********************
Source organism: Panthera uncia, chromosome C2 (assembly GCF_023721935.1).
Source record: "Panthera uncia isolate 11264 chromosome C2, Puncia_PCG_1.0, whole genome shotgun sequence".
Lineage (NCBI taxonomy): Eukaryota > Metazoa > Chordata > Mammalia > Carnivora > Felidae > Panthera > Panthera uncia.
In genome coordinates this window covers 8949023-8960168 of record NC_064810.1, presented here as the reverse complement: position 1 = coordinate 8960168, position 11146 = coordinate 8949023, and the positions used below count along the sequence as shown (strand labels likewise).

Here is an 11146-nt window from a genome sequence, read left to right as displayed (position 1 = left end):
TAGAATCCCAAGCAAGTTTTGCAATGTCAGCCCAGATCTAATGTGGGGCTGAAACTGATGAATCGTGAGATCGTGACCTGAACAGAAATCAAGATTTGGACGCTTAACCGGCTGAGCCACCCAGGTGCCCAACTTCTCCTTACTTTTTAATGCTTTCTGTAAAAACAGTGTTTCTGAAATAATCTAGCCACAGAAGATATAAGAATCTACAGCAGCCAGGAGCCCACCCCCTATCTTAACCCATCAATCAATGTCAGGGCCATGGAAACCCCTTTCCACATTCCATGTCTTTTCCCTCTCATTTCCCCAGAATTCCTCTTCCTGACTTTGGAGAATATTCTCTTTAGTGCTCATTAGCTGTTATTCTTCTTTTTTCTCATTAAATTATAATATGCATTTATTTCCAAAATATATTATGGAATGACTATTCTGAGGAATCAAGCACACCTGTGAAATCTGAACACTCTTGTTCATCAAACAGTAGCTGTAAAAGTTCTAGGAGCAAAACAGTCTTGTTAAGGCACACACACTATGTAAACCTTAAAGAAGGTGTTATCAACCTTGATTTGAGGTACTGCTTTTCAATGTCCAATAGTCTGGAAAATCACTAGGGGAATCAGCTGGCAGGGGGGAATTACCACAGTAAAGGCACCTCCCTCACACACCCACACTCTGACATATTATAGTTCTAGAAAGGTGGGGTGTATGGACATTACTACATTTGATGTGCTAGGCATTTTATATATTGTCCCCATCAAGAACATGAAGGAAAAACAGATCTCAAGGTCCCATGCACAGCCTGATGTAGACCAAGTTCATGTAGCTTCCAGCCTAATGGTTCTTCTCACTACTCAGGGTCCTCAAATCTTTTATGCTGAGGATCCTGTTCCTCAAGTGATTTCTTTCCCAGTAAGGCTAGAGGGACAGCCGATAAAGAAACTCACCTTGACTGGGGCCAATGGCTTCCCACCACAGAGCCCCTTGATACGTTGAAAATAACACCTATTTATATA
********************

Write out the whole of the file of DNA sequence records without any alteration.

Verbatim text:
Source organism: Panthera uncia, chromosome C2 (assembly GCF_023721935.1).
Source record: "Panthera uncia isolate 11264 chromosome C2, Puncia_PCG_1.0, whole genome shotgun sequence".
Lineage (NCBI taxonomy): Eukaryota > Metazoa > Chordata > Mammalia > Carnivora > Felidae > Panthera > Panthera uncia.
In genome coordinates this window covers 8949023-8960168 of record NC_064810.1, presented here as the reverse complement: position 1 = coordinate 8960168, position 11146 = coordinate 8949023, and the positions used below count along the sequence as shown (strand labels likewise).

Here is an 11146-nt window from a genome sequence, read left to right as displayed (position 1 = left end):
TAGAATCCCAAGCAAGTTTTGCAATGTCAGCCCAGATCTAATGTGGGGCTGAAACTGATGAATCGTGAGATCGTGACCTGAACAGAAATCAAGATTTGGACGCTTAACCGGCTGAGCCACCCAGGTGCCCAACTTCTCCTTACTTTTTAATGCTTTCTGTAAAAACAGTGTTTCTGAAATAATCTAGCCACAGAAGATATAAGAATCTACAGCAGCCAGGAGCCCACCCCCTATCTTAACCCATCAATCAATGTCAGGGCCATGGAAACCCCTTTCCACATTCCATGTCTTTTCCCTCTCATTTCCCCAGAATTCCTCTTCCTGACTTTGGAGAATATTCTCTTTAGTGCTCATTAGCTGTTATTCTTCTTTTTTCTCATTAAATTATAATATGCATTTATTTCCAAAATATATTATGGAATGACTATTCTGAGGAATCAAGCACACCTGTGAAATCTGAACACTCTTGTTCATCAAACAGTAGCTGTAAAAGTTCTAGGAGCAAAACAGTCTTGTTAAGGCACACACACTATGTAAACCTTAAAGAAGGTGTTATCAACCTTGATTTGAGGTACTGCTTTTCAATGTCCAATAGTCTGGAAAATCACTAGGGGAATCAGCTGGCAGGGGGGAATTACCACAGTAAAGGCACCTCCCTCACACACCCACACTCTGACATATTATAGTTCTAGAAAGGTGGGGTGTATGGACATTACTACATTTGATGTGCTAGGCATTTTATATATTGTCCCCATCAAGAACATGAAGGAAAAACAGATCTCAAGGTCCCATGCACAGCCTGATGTAGACCAAGTTCATGTAGCTTCCAGCCTAATGGTTCTTCTCACTACTCAGGGTCCTCAAATCTTTTATGCTGAGGATCCTGTTCCTCAAGTGATTTCTTTCCCAGTAAGGCTAGAGGGACAGCCGATAAAGAAACTCACCTTGACTGGGGCCAATGGCTTCCCACCACAGAGCCCCTTGATACGTTGAAAATAACACCTATTTATATA